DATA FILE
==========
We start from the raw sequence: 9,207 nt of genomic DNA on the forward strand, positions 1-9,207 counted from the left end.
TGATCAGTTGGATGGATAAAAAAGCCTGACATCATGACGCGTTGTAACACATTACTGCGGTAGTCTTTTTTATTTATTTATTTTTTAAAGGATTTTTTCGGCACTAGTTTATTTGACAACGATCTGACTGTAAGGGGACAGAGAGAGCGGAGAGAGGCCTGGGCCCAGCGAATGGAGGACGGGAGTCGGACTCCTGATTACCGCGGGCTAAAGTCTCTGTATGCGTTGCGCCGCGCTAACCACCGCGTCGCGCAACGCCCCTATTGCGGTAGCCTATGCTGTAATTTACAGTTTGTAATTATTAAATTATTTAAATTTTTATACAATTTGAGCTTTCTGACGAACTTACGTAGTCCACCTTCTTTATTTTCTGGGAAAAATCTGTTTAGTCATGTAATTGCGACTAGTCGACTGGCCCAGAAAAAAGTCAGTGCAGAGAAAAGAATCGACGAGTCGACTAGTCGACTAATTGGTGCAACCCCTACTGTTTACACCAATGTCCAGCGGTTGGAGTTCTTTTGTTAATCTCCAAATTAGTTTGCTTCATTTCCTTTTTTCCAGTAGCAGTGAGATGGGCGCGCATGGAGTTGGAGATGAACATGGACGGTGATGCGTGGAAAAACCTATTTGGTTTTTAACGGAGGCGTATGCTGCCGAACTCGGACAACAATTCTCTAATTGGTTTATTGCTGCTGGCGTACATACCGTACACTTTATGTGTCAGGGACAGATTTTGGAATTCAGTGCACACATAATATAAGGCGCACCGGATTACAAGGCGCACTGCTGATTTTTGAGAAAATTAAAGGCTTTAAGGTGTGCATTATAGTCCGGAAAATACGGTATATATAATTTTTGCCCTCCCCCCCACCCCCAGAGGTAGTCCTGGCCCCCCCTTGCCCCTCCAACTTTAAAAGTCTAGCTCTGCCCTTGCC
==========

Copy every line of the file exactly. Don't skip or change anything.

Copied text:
We start from the raw sequence: 9,207 nt of genomic DNA on the forward strand, positions 1-9,207 counted from the left end.
TGATCAGTTGGATGGATAAAAAAGCCTGACATCATGACGCGTTGTAACACATTACTGCGGTAGTCTTTTTTATTTATTTATTTTTTAAAGGATTTTTTCGGCACTAGTTTATTTGACAACGATCTGACTGTAAGGGGACAGAGAGAGCGGAGAGAGGCCTGGGCCCAGCGAATGGAGGACGGGAGTCGGACTCCTGATTACCGCGGGCTAAAGTCTCTGTATGCGTTGCGCCGCGCTAACCACCGCGTCGCGCAACGCCCCTATTGCGGTAGCCTATGCTGTAATTTACAGTTTGTAATTATTAAATTATTTAAATTTTTATACAATTTGAGCTTTCTGACGAACTTACGTAGTCCACCTTCTTTATTTTCTGGGAAAAATCTGTTTAGTCATGTAATTGCGACTAGTCGACTGGCCCAGAAAAAAGTCAGTGCAGAGAAAAGAATCGACGAGTCGACTAGTCGACTAATTGGTGCAACCCCTACTGTTTACACCAATGTCCAGCGGTTGGAGTTCTTTTGTTAATCTCCAAATTAGTTTGCTTCATTTCCTTTTTTCCAGTAGCAGTGAGATGGGCGCGCATGGAGTTGGAGATGAACATGGACGGTGATGCGTGGAAAAACCTATTTGGTTTTTAACGGAGGCGTATGCTGCCGAACTCGGACAACAATTCTCTAATTGGTTTATTGCTGCTGGCGTACATACCGTACACTTTATGTGTCAGGGACAGATTTTGGAATTCAGTGCACACATAATATAAGGCGCACCGGATTACAAGGCGCACTGCTGATTTTTGAGAAAATTAAAGGCTTTAAGGTGTGCATTATAGTCCGGAAAATACGGTATATATAATTTTTGCCCTCCCCCCCACCCCCAGAGGTAGTCCTGGCCCCCCCTTGCCCCTCCAACTTTAAAAGTCTAGCTCTGCCCTTGCC